ST. GEORGE — When the state Legislature convenes its general session later this month, one bill anticipated to be introduced will allow cities the ability to impose rent control.
Utah law currently prohibits cities from implementing rent control or a cap on the amount landlords can charge tenants “unless (they) have (the) express approval of the legislature.”
When the general session begins on Jan. 27, Rep. Jennifer Dailey-Provost, D-Salt Lake City, plans to introduce a bill that would remove this provision giving cities and municipalities the opportunity to make that decision for themselves.
Although there is a desperate need to check the increasing costs of rental units across Utah, St. George Mayor Jon Pike doesn’t believe it would be a good fit for his town – though he does like the idea of more local control.
“While I think rent control is not a good idea from an economic standpoint, what is good is having local government have as much control as possible,” Pike said. “I am not sure I would support this bill, but I am always happy to see local authority winning the day. Government closest to the people can make the best decision when it comes to local concerns.”
Provost is crafting the bill in part to address the state’s homeless population. According to the United States Department of Housing and Urban Development, on any given day there are nearly 3,000 people homeless in Utah.
In an interview with the Daily Herald, Provost said it is not the role of state lawmakers to regulate rental rates. A better approach, she said, was to place the decision on city officials who know the local needs better.
“If we’re a state that values small government,” Provost said, “then we need to be true to that philosophy and we need to put the decision-making power where it belongs.”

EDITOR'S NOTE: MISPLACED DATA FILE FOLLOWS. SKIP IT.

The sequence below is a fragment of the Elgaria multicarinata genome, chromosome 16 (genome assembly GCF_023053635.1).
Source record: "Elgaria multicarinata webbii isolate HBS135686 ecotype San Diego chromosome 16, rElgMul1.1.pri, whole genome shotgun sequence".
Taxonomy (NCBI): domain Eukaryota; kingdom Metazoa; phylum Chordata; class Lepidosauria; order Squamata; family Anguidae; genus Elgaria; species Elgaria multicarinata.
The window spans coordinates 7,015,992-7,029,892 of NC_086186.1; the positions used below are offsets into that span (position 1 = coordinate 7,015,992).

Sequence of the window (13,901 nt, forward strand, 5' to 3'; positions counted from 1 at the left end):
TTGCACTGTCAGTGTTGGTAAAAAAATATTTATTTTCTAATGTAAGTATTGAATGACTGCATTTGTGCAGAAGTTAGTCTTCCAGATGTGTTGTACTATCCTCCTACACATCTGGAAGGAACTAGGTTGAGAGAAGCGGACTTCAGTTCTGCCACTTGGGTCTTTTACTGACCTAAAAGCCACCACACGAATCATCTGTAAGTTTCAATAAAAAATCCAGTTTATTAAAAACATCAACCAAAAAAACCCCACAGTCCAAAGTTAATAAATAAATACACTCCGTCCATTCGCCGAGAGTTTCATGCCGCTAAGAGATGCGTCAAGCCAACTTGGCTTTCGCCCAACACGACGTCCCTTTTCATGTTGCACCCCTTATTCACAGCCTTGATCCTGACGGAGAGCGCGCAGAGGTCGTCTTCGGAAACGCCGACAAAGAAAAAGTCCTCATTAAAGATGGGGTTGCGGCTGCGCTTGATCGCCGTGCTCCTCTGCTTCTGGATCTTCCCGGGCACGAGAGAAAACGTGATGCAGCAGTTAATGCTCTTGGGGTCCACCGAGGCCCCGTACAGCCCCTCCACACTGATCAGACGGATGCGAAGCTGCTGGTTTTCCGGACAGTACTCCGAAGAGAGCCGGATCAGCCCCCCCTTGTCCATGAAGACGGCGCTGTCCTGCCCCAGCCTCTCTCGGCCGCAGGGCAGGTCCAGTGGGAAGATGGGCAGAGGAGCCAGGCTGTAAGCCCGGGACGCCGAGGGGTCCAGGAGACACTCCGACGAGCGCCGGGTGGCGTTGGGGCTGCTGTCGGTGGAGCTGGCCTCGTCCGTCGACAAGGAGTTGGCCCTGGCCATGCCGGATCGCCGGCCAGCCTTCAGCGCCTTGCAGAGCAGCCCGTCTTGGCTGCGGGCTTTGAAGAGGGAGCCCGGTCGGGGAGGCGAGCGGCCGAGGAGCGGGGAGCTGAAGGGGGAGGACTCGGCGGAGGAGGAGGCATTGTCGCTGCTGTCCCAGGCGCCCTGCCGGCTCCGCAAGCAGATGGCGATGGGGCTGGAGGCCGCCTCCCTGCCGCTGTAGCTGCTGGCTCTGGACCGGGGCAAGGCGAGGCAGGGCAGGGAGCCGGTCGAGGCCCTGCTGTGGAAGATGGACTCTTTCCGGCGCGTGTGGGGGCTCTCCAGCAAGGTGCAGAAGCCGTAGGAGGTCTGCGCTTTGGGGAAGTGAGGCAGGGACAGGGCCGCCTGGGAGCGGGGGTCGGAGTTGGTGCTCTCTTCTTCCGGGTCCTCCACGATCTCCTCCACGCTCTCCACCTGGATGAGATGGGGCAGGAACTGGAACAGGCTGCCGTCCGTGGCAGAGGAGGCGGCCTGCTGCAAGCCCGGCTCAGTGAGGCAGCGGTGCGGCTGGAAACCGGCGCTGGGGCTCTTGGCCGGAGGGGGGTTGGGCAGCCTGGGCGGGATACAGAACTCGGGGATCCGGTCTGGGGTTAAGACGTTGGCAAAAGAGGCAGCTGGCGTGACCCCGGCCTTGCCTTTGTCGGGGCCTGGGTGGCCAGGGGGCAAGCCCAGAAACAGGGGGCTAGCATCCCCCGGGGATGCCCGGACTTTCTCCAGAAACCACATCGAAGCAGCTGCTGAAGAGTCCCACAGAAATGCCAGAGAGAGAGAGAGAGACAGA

Critics of the bill point out that using the words “rent control” puts a bad taste in people’s mouths.
“When you do something like this, you might partially solve a problem. But generally, you might find developers hesitant to build projects if they are capped on what they can charge,” Pike said. “They might find they can’t build based on the numbers.”
The unintended consequence, Pike added, is a scarcity of rentals throughout Southern Utah.
“I don’t know if rent control will solve all the problems,” he said. “It might solve one, but it’s like squeezing a balloon. You solve something somewhere but create a problem somewhere else. Where this has been tried, it usually fails.”
According to apartmentfinder.com a one-bedroom apartment in St. George can cost on average $1,500 per month on the high end and $1,050 on the low end.
Many people in Washington County spend more than 30% of their income on housing. County officials say that this percentage places renters in a category of struggling to pay for the basic needs of survival and a place to call home.
Rent control in America dates to the 1940s, but after World War II many cities abandoned price-control measures on housing. The practice had a resurrection in the early 1970s. Currently, the only states that have rent control are California, New Jersey, New York, Maryland, Oregon and the District of Columbia.
In a statement, the Utah Apartment Association said it opposes rent control.
“Rent control hurts all property owners in Utah by capping property incomes and values across the board,” the statement read.
The proper course of action, the association said, was to increase attainable housing by reducing barriers to development, allowing basement apartments, the passage at the local level for zoning on accessory dwelling units and fostering an economy that provides flexible rental opportunities.
“There are a lot of reasons for the costs,” Pike said. “Government really can’t control most of those costs. It is the cost of land, the cost of materials, the cost of labor as well as the cost of infrastructure.”
Although the government can control some of the costs of infrastructure and the costs of regulations, Pike added it comes down to partnerships with developers.
“We really have to deal with building what I call attainable housing,” Pike said. “I don’t think this bill is the way to achieve that, but Ms. Provost is free to bring that up to the Legislature and we will go from there.”
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